A 51-year-old lady presented with just a mild degree of noisy difficult breathing of 5 days with no other symptoms; examination showed left vocal cord paralysis and right cord paresis. No history of neck surgery was found; a CT scan on the chest, neck, and skull base was carried out as a routine in cord paralysis cases but it showed COVID-19 opacities by accident. Then, she referred for nasopharyngeal swab and PCR that gave a positive result for COVID-19 (Fig. 4).

Fig. 4
figure 4

Left vocal cord paralysis and right cord paresis (case 4)

Case 5

A lady, 44-year-old patient, coming to the clinic with fever, anosmia, mild abdominal dyspepsia, nausea, cough, and change of voice 3 days ago. Diagnosis confirmed as COVID-19; after treatment in an isolation hospital and being negative by PCR, the larynx was examined and left vocal cord paralysis was diagnosed (Fig. 5).

Fig. 5
figure 5

Left vocal cord paralysis (case 5)

Case 6

A 69-year-old man already referred from an isolation hospital after finishing his treatment from COVID-19. The cause of referral was the persistent cough and change of voice despite a clear recent CT scan on the chest and negative post-treatment PCR. Laryngeal examination showed right vocal cord paralysis (Fig. 6).

Fig. 6
figure 6

Right vocal cord paralysis (case 6)

All cases started speech therapy and were monitored by regular visits every 2 weeks. Five cases showed variable degrees of spontaneous recovery within 2–5 months; vocal cord medialization by hyaluronic acid was carried out in one case who showed no spontaneous improvement.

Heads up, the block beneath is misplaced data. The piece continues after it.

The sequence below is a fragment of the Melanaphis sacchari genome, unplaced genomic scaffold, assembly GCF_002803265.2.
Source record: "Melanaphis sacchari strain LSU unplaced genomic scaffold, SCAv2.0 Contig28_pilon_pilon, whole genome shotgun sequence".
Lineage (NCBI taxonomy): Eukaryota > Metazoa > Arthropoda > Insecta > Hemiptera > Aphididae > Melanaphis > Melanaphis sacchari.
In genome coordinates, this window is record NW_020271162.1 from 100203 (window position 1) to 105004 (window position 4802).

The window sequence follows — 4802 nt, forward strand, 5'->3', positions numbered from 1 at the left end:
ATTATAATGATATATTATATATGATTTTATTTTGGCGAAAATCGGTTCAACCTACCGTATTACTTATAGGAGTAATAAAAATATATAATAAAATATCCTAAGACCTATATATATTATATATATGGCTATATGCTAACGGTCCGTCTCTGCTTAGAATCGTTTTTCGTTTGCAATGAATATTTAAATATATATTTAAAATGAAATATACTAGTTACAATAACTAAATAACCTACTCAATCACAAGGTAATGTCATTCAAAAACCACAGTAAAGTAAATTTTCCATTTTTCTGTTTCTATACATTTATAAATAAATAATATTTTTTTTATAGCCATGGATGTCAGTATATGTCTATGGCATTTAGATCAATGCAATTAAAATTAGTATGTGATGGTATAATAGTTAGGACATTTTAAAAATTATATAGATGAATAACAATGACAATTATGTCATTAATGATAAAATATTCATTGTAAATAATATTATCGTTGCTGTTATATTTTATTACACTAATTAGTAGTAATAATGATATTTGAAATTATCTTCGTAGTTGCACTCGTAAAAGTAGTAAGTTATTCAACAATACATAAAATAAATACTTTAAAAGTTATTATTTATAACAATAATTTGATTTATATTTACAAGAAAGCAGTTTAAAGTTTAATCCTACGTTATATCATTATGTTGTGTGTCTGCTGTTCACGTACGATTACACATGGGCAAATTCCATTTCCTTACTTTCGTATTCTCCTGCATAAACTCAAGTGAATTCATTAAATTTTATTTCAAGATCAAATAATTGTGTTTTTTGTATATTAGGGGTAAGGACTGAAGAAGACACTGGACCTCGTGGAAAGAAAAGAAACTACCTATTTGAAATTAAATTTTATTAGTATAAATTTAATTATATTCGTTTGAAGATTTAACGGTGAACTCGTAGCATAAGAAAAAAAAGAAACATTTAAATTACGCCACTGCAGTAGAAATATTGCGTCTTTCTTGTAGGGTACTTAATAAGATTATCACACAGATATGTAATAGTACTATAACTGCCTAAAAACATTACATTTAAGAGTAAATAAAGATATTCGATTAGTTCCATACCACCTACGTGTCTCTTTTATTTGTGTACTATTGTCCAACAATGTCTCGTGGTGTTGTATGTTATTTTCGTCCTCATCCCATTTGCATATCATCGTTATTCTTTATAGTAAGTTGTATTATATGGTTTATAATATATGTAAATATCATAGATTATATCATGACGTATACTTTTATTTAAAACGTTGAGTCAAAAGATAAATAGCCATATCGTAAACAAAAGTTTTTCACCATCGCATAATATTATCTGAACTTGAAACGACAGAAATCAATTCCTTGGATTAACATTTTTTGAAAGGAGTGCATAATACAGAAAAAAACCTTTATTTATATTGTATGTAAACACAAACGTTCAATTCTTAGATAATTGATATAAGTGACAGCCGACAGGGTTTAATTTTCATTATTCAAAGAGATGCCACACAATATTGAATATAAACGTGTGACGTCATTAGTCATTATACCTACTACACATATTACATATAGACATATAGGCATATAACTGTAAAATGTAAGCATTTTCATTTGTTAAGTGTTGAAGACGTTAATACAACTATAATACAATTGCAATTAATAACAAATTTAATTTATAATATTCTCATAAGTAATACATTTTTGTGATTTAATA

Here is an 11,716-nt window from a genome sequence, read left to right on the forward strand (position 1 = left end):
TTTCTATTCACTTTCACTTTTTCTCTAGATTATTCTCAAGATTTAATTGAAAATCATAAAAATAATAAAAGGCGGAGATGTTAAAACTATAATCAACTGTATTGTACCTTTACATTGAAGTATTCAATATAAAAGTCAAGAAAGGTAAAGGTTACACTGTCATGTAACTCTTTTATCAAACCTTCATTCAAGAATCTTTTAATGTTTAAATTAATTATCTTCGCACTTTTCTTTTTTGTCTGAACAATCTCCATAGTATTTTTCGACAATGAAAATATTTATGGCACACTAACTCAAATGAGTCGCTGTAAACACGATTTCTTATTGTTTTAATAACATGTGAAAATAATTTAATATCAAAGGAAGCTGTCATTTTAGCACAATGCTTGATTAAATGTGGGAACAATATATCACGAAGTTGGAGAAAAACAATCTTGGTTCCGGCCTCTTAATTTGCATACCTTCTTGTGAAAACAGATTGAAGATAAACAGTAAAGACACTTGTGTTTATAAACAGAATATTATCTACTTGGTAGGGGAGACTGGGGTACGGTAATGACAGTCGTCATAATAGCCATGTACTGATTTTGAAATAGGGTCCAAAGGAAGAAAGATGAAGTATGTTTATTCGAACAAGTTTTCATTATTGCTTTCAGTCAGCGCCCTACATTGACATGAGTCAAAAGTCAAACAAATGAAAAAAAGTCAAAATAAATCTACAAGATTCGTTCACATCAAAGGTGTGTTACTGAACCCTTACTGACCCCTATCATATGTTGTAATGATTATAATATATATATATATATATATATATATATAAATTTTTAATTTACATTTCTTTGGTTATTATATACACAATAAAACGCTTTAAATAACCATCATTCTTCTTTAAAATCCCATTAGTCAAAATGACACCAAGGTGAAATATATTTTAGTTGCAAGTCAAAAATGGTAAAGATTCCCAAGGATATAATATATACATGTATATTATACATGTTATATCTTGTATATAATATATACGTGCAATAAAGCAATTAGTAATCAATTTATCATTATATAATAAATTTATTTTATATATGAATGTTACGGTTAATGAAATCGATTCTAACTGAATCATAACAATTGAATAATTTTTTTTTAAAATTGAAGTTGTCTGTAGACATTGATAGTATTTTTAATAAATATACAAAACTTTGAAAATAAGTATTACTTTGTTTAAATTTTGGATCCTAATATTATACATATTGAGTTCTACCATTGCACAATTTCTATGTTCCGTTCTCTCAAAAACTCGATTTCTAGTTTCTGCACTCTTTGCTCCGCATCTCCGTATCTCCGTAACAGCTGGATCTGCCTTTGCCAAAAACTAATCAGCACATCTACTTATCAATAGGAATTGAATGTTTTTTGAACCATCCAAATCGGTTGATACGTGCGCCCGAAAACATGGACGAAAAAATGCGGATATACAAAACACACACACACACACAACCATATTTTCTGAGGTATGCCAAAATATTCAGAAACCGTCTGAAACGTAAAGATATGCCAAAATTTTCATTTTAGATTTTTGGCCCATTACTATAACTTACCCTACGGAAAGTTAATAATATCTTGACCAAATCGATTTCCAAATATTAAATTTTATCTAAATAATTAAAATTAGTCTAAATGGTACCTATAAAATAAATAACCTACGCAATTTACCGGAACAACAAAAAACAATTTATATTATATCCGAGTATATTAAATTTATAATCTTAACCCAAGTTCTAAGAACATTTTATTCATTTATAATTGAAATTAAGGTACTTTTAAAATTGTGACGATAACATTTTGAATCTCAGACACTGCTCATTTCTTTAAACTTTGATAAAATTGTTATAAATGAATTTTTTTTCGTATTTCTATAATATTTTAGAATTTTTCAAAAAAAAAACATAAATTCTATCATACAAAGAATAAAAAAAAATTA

Discussion

This study suggests an association between the COVID-19 infection and the laryngeal vocal cord paralysis as there is no other clear cause of vocal cord paralysis in this study’s cases; none of the study cases was diabetic; also, all cases showed nearly the same onset of COVID-19 symptoms and laryngeal paralysis. Bhatt et al. have suggested the same theory of association between cord paralysis and viral upper respiratory tract infection [13].

Some authors have noticed that the incidence of idiopathic vocal cord paralysis is higher in winter due to the higher spread of droplet infections of viral origin [14,15,16].

Previous publications have diagnosed specific virus infections like herpes simplex, Epstein-Barr, West Nile, and varicella-zoster viruses clinically and laboratory in cases with idiopathic cord paralysis [12, 17,18,19,20,21].